New BBC Charter could ‘accelerate’ current issues
The Countryside Alliance (CA) has raised significant concerns following the commencement of the new BBC Charter; the Royal Charter is the constitutional basis for the BBC and sets out its public purposes, guarantees its independence, and outlines the duties of the Trust and the Executive Board.
Having commenced on 1 January, the new Charter establishes important changes to the way complaints and appeals are handled; the BBC Trust, previously responsible for enforcing editorial standards and impartiality of BBC content, closed in April of this year with some of its powers being transferred to Ofcom.
Ofcom will have a new role in holding the BBC to account, however this role will be confined to broadcast news and current public policy, with the vast majority of content falling outside its scope.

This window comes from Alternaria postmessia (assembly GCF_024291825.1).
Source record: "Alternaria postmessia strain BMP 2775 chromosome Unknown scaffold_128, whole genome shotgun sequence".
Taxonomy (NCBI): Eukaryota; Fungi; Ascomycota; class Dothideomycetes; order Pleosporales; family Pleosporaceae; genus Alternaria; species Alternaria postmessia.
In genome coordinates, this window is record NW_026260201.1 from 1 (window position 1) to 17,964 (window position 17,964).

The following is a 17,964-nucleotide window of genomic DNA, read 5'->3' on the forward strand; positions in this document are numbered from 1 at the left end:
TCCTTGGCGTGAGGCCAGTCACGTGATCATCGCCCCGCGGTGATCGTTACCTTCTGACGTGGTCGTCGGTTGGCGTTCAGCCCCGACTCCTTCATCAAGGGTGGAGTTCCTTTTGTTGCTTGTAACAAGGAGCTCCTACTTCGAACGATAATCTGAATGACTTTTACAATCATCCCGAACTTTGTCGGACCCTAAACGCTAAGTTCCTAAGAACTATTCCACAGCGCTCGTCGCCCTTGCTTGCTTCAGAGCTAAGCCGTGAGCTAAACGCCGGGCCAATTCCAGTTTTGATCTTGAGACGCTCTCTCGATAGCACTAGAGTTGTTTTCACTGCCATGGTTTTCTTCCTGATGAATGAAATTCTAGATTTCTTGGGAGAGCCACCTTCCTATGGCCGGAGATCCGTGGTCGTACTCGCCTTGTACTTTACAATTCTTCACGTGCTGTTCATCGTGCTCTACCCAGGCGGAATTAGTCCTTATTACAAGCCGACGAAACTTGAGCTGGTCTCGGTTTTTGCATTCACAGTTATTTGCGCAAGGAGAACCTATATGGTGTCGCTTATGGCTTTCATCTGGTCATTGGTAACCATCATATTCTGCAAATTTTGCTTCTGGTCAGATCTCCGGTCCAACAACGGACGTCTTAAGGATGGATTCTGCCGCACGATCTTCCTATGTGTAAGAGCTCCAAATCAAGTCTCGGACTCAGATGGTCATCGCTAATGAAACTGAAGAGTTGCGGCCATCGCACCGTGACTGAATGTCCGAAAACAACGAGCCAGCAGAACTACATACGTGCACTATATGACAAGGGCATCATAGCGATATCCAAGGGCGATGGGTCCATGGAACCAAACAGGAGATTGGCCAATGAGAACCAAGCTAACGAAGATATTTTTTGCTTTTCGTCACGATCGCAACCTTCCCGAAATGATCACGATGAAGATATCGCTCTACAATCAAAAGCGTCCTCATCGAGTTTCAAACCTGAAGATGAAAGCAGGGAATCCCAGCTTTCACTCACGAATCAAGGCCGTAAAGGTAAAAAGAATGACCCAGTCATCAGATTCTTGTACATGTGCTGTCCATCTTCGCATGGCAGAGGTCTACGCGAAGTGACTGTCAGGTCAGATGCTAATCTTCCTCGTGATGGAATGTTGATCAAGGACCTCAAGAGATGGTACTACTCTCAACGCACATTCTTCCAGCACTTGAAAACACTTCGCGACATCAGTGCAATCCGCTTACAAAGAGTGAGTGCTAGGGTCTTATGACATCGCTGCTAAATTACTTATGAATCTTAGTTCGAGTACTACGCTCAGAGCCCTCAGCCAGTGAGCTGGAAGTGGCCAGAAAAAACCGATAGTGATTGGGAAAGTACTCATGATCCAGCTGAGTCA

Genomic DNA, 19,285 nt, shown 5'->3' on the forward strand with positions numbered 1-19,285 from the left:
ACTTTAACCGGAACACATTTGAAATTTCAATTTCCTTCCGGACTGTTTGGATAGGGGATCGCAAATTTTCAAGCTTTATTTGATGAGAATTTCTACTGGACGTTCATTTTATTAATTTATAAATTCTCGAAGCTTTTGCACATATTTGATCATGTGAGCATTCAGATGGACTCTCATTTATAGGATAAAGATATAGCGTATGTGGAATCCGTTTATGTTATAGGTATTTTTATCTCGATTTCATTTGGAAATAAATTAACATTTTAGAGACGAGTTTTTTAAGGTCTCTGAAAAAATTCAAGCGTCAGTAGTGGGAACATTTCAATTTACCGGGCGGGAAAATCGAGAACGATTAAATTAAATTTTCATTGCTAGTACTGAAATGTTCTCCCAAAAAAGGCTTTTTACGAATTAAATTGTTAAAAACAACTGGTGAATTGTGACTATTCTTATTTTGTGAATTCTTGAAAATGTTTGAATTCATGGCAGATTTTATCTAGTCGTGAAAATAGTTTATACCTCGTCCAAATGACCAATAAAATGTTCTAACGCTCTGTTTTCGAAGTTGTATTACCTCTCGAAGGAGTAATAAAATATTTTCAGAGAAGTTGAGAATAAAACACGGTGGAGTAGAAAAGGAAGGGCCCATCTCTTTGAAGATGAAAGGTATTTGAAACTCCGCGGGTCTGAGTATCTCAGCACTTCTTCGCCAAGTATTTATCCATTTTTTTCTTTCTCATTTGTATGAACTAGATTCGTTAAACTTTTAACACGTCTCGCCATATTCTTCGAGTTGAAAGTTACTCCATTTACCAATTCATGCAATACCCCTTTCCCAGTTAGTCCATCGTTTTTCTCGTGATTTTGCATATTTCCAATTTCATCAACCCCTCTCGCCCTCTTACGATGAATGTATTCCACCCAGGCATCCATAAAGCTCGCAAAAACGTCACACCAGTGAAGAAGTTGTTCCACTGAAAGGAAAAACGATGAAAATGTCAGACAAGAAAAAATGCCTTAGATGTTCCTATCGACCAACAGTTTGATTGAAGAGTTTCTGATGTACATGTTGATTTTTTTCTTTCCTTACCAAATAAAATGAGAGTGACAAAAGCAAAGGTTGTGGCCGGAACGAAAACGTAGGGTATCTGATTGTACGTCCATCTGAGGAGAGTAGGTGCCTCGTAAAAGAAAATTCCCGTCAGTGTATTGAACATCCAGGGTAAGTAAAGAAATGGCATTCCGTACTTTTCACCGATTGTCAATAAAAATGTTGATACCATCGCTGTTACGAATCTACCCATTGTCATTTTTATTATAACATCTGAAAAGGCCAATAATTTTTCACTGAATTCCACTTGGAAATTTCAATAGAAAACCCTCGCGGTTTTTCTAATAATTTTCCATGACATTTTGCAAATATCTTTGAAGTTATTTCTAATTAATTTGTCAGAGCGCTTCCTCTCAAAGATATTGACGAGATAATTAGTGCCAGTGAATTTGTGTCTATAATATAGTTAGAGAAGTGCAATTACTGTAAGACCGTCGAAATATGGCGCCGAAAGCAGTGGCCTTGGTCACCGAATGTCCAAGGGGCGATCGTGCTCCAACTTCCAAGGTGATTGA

Writing on the Conservative Home website, media relations manager at the CA, Tom Hunt argued that the new charter amounted to a “significant reduction in the external regulation of BBC accuracy and impartiality”. He went on to say: “This should be of significant concern to anybody who cares about the BBC, its future, and its relationship with the great British public. In 2014, a BBC Trust Review found that there was a ‘gulf in understanding between the BBC and a significant section of the rural community’. The same report went on to admit that the BBC has a ‘metropolitan bias’.
“Unfortunately, since this welcome self-diagnosis, very little has been done to address the concerns we raised. For example, consider the record of [BBC presenter] Chris Packham. “We fear that the ‘metropolitan bias’, identified by the BBC Trust in 2014 will not only continue to linger, but may actually accelerate.”